Very importantly, in the case of Falkands, let’s not forget that it was France that refused to give us the Exocet codes to allow us to defend ourselves. Or, let’s take a minor civil war like the Northern Ireland conflict. Are you sure that the EU would support the use of munitions like GNSS guided mortar fire to take out an IRA position? 100% sure? Galileo absolutely doesn’t retire political risk. Most realistic scenarios are very problematic when stated explicitly.

              4) To support an independent nuclear deterrent. *Yes, exactly that*. So, let’s have that debate.

              It isn’t the US intervening on our behalf, it is whether they would actively prevent our own capability.

              If instead of people being told “Brexit bad because no Galileo”, this were phrased as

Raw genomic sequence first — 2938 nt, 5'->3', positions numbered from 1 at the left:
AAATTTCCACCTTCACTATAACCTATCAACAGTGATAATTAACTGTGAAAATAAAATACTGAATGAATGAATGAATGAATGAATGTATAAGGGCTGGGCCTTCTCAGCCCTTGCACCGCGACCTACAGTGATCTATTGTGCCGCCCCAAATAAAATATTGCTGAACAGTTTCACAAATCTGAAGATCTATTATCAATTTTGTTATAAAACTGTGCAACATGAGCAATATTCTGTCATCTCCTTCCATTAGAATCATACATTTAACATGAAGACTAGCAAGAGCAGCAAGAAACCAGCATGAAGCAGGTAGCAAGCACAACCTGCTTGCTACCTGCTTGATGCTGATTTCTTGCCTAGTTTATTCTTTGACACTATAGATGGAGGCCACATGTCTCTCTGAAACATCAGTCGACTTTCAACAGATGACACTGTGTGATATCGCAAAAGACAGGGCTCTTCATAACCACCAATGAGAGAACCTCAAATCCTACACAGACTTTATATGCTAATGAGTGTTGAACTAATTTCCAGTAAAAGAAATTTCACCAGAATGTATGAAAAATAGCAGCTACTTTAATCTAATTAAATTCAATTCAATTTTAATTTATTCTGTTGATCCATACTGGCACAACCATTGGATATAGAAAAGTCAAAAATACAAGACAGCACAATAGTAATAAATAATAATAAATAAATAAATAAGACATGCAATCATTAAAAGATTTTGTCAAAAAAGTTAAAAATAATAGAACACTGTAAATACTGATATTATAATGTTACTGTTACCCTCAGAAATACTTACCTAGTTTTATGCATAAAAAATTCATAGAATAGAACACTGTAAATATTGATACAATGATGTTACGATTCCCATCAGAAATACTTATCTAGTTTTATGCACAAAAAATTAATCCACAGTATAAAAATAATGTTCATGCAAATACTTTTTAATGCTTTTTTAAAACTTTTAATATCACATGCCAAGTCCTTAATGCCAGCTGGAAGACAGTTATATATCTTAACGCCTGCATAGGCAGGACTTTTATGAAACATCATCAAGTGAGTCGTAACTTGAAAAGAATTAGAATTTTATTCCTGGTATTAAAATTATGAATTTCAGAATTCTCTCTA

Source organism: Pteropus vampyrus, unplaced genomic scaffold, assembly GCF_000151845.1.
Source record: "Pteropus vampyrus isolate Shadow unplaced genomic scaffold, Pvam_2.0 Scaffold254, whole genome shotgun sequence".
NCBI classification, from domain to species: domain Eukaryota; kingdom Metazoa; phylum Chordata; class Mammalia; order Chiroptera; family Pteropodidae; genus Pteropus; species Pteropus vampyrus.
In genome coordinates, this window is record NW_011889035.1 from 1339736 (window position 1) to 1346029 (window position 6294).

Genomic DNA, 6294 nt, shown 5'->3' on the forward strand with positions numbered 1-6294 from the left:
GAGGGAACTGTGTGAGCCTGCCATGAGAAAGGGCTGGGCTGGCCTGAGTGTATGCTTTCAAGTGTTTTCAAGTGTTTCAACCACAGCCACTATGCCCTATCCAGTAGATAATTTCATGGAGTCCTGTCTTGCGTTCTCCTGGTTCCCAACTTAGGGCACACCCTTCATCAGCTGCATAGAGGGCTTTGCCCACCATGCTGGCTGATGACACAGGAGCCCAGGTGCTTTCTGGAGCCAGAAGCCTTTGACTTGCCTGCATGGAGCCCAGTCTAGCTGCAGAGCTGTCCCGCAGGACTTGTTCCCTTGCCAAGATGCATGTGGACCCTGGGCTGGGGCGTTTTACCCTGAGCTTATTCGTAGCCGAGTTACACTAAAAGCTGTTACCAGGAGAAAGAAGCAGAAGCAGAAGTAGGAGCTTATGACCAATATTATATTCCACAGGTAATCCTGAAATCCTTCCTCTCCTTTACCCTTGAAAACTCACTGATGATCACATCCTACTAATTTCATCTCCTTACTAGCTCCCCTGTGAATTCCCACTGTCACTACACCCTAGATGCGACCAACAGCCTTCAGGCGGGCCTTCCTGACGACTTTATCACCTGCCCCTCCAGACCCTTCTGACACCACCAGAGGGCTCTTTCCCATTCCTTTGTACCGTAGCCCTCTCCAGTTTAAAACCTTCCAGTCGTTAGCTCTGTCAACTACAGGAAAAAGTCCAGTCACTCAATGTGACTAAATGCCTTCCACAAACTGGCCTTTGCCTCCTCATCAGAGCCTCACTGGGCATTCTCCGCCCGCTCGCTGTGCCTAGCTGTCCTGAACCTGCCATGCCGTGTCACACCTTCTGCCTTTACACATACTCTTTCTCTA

“A key benefit of Remain is to allow us a policy to launch nuclear weapons even if the United States disagrees” most Remainers, being liberal multilateralist, would be *horrified* that this was what they had been voting in favour of.

              1. tfb Silver badge
                Boffin

                Re: Spexit!

                Those that are not (e.g. Falkands) are likely not supported with the required precision by Galileo, because there isn’t a high-rising MEO over that location.

                OK, here we go again. As I've said before the Galileo orbits are circular, so there are no special cases because the satellites are at apogee: apogee and perigee have the same radius. Secondly we can easily compute the period of the orbits based on the orbital radius and the mass of the Earth: it's about 14h4min (50682s about). It's pretty easy to see from this that there are no privileged longitudes: all places at a given latitude see the same average number of satellites as the orbital planes move over the surface (you have to be careful to do this right: don't use the solar day). It's also easy to see from symmetry that negative latitudes are equivalent to positive ones.